Further, and awfully convincing, evidence that our country passed the tipping point/Rubicon on "open borders" immigration policy a long, long time ago:
Foreign-born workers now account for nearly 17% of the total U.S. labor force, marking the highest level in twenty years, according to a new Labor [Commissaria]t report.
Last year, the nation's labor force had about 26.3 million workers who were born in other countries, reports the Wall Street Journal.
The numbers have gone up and down over the years, marking 11% in 1996; nearly 16% in 2007, and then falling during the [ongoing Obama depr]ession.
The nation's steady economic [decline] is [still] drawing in more [aliens], but the labor force born in the United States is [shrinking]....the report shows.
The report, however, did not distinguish whether the foreign-born workers were in the country legally or illegally, nor did it track their home nations.
And why would it, since Barack Obama has already "legalized" them all?
However, overall, Hispanics made up 48.8% of the foreign-born labor force, with Asians accounting for 24.1%.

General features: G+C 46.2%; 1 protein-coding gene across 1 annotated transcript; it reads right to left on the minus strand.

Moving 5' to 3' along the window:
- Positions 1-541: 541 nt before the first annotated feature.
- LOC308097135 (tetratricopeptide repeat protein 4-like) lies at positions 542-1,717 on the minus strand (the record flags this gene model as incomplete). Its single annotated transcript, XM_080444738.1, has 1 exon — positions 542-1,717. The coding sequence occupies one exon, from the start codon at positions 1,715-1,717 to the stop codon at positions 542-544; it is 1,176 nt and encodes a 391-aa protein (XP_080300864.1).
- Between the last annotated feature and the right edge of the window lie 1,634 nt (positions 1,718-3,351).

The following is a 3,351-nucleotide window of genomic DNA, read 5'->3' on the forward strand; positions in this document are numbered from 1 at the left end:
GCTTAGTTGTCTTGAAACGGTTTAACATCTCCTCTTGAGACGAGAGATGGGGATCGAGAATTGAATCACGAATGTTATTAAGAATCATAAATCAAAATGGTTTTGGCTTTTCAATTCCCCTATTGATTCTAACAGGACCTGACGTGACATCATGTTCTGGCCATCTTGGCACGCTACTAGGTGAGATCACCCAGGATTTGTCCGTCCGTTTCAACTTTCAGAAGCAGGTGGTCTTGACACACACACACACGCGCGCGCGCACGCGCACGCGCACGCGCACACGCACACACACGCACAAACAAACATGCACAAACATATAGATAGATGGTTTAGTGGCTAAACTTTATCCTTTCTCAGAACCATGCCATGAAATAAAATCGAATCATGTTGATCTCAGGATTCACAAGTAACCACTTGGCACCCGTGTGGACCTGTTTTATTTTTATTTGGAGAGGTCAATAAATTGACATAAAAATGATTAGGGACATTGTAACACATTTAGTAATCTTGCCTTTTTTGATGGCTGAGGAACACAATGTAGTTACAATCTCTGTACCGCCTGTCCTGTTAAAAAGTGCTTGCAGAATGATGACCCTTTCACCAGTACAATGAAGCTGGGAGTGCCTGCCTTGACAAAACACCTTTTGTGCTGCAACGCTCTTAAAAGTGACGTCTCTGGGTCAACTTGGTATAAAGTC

If you wonder why we keep hearing the phrase "pathway to citizenship," here is a very simple, straightforward reason for it: Physically deporting millions of illegal aliens in the way that Donald Trump has demanded is YUUUUGEly impractical, both logistically and politically, as even his biggest House supporter admitted this week. It always was, which is why that promise was always BS.
What is desperately needed above all else is the sort of generation-long breathing space that America has historically had up until half a century ago, in which immigration is halted and the latest influx can assimilate and learn to be Americans - the "melting pot" process, with no more of this insane multi-culti "tossed salad" lunacy. Cutting off illegal immigration is part of that, though removing its economic incentives - Mitt Romney's "self-deportation" - would be far more effective than building Trump's border wall, which isn't going to get built anyway because Mexico isn't going to be extorted into paying for it, as the aforementioned House GOP Trumper also conceded. The kind of deportation that Trumplicans are expecting - i.e. all of them - simply is not and cannot be a high priority.
We first and foremost need to stabilize the situation. That can only be done realistically, not by angry, pie-in-the-sky fantasism.
And the fact that Donald Trump is the presumptive "Republican" presidential nominee tells you all you need to know about which tine has been taken at that particular fork in the road.